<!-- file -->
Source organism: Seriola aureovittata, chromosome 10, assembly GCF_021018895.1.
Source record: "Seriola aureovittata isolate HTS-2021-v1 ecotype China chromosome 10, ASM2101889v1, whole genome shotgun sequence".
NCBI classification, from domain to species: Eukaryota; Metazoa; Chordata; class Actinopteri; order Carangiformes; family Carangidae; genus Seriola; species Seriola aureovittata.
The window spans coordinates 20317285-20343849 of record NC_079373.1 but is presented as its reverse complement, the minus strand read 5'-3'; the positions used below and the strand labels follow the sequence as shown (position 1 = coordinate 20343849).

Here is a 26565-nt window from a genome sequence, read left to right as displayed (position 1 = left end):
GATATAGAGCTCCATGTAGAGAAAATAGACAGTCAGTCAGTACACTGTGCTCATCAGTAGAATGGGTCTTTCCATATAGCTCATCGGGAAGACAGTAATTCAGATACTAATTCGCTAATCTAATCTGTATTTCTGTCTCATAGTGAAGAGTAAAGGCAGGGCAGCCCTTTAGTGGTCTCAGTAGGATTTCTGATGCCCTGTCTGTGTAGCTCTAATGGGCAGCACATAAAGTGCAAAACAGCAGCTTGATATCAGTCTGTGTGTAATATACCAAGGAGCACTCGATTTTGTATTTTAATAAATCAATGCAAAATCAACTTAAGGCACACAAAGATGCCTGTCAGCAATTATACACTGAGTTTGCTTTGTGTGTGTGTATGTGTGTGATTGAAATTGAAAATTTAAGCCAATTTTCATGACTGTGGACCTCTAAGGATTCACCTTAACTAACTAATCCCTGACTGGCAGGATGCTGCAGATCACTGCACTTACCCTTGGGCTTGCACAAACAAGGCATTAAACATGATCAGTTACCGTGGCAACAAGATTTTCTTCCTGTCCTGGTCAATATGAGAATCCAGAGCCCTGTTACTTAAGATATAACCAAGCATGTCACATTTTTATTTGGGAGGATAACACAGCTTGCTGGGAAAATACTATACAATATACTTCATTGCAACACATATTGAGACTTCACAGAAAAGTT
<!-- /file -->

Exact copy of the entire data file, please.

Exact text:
Source organism: Seriola aureovittata, chromosome 10, assembly GCF_021018895.1.
Source record: "Seriola aureovittata isolate HTS-2021-v1 ecotype China chromosome 10, ASM2101889v1, whole genome shotgun sequence".
NCBI classification, from domain to species: Eukaryota; Metazoa; Chordata; class Actinopteri; order Carangiformes; family Carangidae; genus Seriola; species Seriola aureovittata.
The window spans coordinates 20317285-20343849 of record NC_079373.1 but is presented as its reverse complement, the minus strand read 5'-3'; the positions used below and the strand labels follow the sequence as shown (position 1 = coordinate 20343849).

Here is a 26565-nt window from a genome sequence, read left to right as displayed (position 1 = left end):
GATATAGAGCTCCATGTAGAGAAAATAGACAGTCAGTCAGTACACTGTGCTCATCAGTAGAATGGGTCTTTCCATATAGCTCATCGGGAAGACAGTAATTCAGATACTAATTCGCTAATCTAATCTGTATTTCTGTCTCATAGTGAAGAGTAAAGGCAGGGCAGCCCTTTAGTGGTCTCAGTAGGATTTCTGATGCCCTGTCTGTGTAGCTCTAATGGGCAGCACATAAAGTGCAAAACAGCAGCTTGATATCAGTCTGTGTGTAATATACCAAGGAGCACTCGATTTTGTATTTTAATAAATCAATGCAAAATCAACTTAAGGCACACAAAGATGCCTGTCAGCAATTATACACTGAGTTTGCTTTGTGTGTGTGTATGTGTGTGATTGAAATTGAAAATTTAAGCCAATTTTCATGACTGTGGACCTCTAAGGATTCACCTTAACTAACTAATCCCTGACTGGCAGGATGCTGCAGATCACTGCACTTACCCTTGGGCTTGCACAAACAAGGCATTAAACATGATCAGTTACCGTGGCAACAAGATTTTCTTCCTGTCCTGGTCAATATGAGAATCCAGAGCCCTGTTACTTAAGATATAACCAAGCATGTCACATTTTTATTTGGGAGGATAACACAGCTTGCTGGGAAAATACTATACAATATACTTCATTGCAACACATATTGAGACTTCACAGAAAAGTT